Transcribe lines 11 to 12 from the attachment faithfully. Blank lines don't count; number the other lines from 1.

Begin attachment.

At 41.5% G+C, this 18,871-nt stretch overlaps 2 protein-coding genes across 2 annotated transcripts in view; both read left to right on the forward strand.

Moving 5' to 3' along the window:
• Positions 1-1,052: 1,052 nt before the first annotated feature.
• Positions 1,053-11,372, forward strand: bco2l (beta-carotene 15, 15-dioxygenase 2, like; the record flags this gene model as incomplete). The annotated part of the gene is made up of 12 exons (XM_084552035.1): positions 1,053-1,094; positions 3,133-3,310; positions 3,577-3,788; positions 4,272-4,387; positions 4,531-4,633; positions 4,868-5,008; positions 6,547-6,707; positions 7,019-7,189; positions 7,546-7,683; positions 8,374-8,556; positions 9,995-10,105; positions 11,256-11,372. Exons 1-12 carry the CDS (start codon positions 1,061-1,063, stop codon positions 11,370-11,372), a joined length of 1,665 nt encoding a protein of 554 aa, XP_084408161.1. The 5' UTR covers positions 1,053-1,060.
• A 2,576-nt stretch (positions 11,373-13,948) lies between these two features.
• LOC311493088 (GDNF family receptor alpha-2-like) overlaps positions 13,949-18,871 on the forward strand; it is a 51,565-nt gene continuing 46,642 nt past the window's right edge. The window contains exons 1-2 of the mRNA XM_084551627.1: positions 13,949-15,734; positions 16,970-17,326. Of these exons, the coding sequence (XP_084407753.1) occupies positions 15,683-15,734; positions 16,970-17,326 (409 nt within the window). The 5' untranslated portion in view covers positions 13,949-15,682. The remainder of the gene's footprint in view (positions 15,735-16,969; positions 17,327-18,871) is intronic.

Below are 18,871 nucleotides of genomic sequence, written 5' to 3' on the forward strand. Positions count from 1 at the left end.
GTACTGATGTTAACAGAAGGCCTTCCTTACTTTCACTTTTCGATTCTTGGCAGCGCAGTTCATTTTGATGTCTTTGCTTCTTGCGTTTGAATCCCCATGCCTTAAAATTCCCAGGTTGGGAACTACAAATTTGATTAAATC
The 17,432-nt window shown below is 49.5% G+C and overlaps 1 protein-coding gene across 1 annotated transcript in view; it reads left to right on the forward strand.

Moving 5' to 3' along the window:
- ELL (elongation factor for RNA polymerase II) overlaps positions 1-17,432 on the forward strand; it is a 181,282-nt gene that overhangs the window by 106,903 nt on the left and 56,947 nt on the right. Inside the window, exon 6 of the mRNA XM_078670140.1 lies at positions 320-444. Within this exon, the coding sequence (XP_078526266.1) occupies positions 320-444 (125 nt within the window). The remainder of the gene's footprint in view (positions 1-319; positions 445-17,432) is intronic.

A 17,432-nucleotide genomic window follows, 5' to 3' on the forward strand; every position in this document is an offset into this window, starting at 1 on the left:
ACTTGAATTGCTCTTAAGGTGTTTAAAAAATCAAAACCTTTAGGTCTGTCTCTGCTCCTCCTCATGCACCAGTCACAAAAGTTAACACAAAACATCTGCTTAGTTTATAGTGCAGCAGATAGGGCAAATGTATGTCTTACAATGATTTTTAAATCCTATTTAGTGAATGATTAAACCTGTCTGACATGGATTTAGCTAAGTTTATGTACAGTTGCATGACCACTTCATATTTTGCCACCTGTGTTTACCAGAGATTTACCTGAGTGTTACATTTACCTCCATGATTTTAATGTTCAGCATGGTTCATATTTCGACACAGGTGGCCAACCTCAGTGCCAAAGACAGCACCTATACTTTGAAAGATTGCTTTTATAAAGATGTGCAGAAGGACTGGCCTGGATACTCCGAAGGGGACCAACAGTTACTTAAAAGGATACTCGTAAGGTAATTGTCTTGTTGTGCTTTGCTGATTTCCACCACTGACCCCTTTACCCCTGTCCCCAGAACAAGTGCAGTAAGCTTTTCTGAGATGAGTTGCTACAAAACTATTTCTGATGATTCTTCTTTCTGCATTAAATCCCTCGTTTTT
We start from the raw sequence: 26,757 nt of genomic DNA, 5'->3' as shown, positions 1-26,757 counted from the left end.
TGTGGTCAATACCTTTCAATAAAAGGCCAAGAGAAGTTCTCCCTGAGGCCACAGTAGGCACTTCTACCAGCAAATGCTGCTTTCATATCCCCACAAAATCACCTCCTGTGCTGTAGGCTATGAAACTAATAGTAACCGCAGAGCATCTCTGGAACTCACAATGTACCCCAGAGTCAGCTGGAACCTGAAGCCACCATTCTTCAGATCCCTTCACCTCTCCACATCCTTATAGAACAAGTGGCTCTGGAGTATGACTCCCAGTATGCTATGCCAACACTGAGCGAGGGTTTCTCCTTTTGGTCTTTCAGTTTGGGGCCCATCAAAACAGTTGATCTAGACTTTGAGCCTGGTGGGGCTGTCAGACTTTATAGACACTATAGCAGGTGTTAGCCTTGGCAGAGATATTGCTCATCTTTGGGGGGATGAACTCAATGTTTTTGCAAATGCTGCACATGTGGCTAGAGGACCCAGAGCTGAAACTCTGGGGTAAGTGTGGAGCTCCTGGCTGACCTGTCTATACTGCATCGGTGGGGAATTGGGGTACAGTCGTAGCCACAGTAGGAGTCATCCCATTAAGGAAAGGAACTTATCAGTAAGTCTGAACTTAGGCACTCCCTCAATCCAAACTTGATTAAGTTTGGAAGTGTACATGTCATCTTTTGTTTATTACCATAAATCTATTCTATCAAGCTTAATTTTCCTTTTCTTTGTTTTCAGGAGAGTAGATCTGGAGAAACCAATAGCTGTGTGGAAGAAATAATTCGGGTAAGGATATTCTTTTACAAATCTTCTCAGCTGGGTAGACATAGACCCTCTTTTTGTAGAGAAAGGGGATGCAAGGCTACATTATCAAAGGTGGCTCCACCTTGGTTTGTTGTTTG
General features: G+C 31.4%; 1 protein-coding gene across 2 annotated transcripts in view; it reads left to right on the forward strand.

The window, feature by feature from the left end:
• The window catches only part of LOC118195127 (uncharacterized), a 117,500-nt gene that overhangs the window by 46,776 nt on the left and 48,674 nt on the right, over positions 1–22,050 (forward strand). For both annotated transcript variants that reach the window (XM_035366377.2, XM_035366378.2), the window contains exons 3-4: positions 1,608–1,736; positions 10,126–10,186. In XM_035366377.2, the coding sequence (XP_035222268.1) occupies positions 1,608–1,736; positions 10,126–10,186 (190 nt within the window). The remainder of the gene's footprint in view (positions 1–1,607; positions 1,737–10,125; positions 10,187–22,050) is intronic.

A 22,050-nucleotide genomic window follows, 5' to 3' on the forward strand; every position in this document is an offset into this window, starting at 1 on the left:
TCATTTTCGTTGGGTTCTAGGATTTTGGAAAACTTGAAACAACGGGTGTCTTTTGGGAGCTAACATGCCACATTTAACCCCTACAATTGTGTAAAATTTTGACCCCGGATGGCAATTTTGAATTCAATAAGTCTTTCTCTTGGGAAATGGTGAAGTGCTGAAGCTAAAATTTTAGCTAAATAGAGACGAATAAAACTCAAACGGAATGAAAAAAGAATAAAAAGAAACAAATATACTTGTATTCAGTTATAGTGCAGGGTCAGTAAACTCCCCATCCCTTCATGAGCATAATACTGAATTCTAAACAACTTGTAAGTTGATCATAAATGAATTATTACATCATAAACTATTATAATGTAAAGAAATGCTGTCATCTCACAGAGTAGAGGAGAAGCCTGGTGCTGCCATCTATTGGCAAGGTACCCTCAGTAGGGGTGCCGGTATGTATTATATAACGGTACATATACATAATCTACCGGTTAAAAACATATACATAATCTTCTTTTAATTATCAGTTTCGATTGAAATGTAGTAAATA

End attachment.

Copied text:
- ELL (elongation factor for RNA polymerase II) overlaps positions 1-17,432 on the forward strand; it is a 181,282-nt gene that overhangs the window by 106,903 nt on the left and 56,947 nt on the right. Inside the window, exon 6 of the mRNA XM_078670140.1 lies at positions 320-444. Within this exon, the coding sequence (XP_078526266.1) occupies positions 320-444 (125 nt within the window). The remainder of the gene's footprint in view (positions 1-319; positions 445-17,432) is intronic.

A 17,432-nucleotide genomic window follows, 5' to 3' on the forward strand; every position in this document is an offset into this window, starting at 1 on the left: